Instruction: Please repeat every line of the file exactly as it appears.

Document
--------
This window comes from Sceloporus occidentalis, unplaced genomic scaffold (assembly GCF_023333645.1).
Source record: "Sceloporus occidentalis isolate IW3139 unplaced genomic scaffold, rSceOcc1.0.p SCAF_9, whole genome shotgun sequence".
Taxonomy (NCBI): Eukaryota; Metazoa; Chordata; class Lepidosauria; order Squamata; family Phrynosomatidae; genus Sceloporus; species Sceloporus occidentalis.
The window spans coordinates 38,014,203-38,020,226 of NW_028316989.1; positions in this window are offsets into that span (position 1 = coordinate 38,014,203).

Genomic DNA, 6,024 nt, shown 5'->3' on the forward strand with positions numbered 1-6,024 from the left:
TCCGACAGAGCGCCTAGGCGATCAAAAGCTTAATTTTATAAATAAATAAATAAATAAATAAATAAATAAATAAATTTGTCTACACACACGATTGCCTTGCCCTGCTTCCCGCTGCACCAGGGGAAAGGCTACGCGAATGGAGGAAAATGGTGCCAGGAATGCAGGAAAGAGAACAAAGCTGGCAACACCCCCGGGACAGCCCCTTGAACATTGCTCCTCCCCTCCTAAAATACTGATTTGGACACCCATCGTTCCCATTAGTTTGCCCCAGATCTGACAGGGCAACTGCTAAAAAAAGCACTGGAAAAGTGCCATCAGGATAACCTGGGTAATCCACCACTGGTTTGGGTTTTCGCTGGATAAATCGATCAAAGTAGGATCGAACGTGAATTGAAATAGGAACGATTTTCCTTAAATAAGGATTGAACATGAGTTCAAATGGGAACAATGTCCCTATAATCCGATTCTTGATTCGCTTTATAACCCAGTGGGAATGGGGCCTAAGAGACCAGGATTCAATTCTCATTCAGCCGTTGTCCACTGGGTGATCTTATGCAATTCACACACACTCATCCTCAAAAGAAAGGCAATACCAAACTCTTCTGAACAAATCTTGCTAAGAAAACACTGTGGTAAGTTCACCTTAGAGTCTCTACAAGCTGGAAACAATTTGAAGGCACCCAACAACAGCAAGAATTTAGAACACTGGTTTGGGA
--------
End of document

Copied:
This window comes from Sceloporus occidentalis, unplaced genomic scaffold (assembly GCF_023333645.1).
Source record: "Sceloporus occidentalis isolate IW3139 unplaced genomic scaffold, rSceOcc1.0.p SCAF_9, whole genome shotgun sequence".
Taxonomy (NCBI): Eukaryota; Metazoa; Chordata; class Lepidosauria; order Squamata; family Phrynosomatidae; genus Sceloporus; species Sceloporus occidentalis.
The window spans coordinates 38,014,203-38,020,226 of NW_028316989.1; positions in this window are offsets into that span (position 1 = coordinate 38,014,203).

Genomic DNA, 6,024 nt, shown 5'->3' on the forward strand with positions numbered 1-6,024 from the left:
TCCGACAGAGCGCCTAGGCGATCAAAAGCTTAATTTTATAAATAAATAAATAAATAAATAAATAAATAAATAAATTTGTCTACACACACGATTGCCTTGCCCTGCTTCCCGCTGCACCAGGGGAAAGGCTACGCGAATGGAGGAAAATGGTGCCAGGAATGCAGGAAAGAGAACAAAGCTGGCAACACCCCCGGGACAGCCCCTTGAACATTGCTCCTCCCCTCCTAAAATACTGATTTGGACACCCATCGTTCCCATTAGTTTGCCCCAGATCTGACAGGGCAACTGCTAAAAAAAGCACTGGAAAAGTGCCATCAGGATAACCTGGGTAATCCACCACTGGTTTGGGTTTTCGCTGGATAAATCGATCAAAGTAGGATCGAACGTGAATTGAAATAGGAACGATTTTCCTTAAATAAGGATTGAACATGAGTTCAAATGGGAACAATGTCCCTATAATCCGATTCTTGATTCGCTTTATAACCCAGTGGGAATGGGGCCTAAGAGACCAGGATTCAATTCTCATTCAGCCGTTGTCCACTGGGTGATCTTATGCAATTCACACACACTCATCCTCAAAAGAAAGGCAATACCAAACTCTTCTGAACAAATCTTGCTAAGAAAACACTGTGGTAAGTTCACCTTAGAGTCTCTACAAGCTGGAAACAATTTGAAGGCACCCAACAACAGCAAGAATTTAGAACACTGGTTTGGGA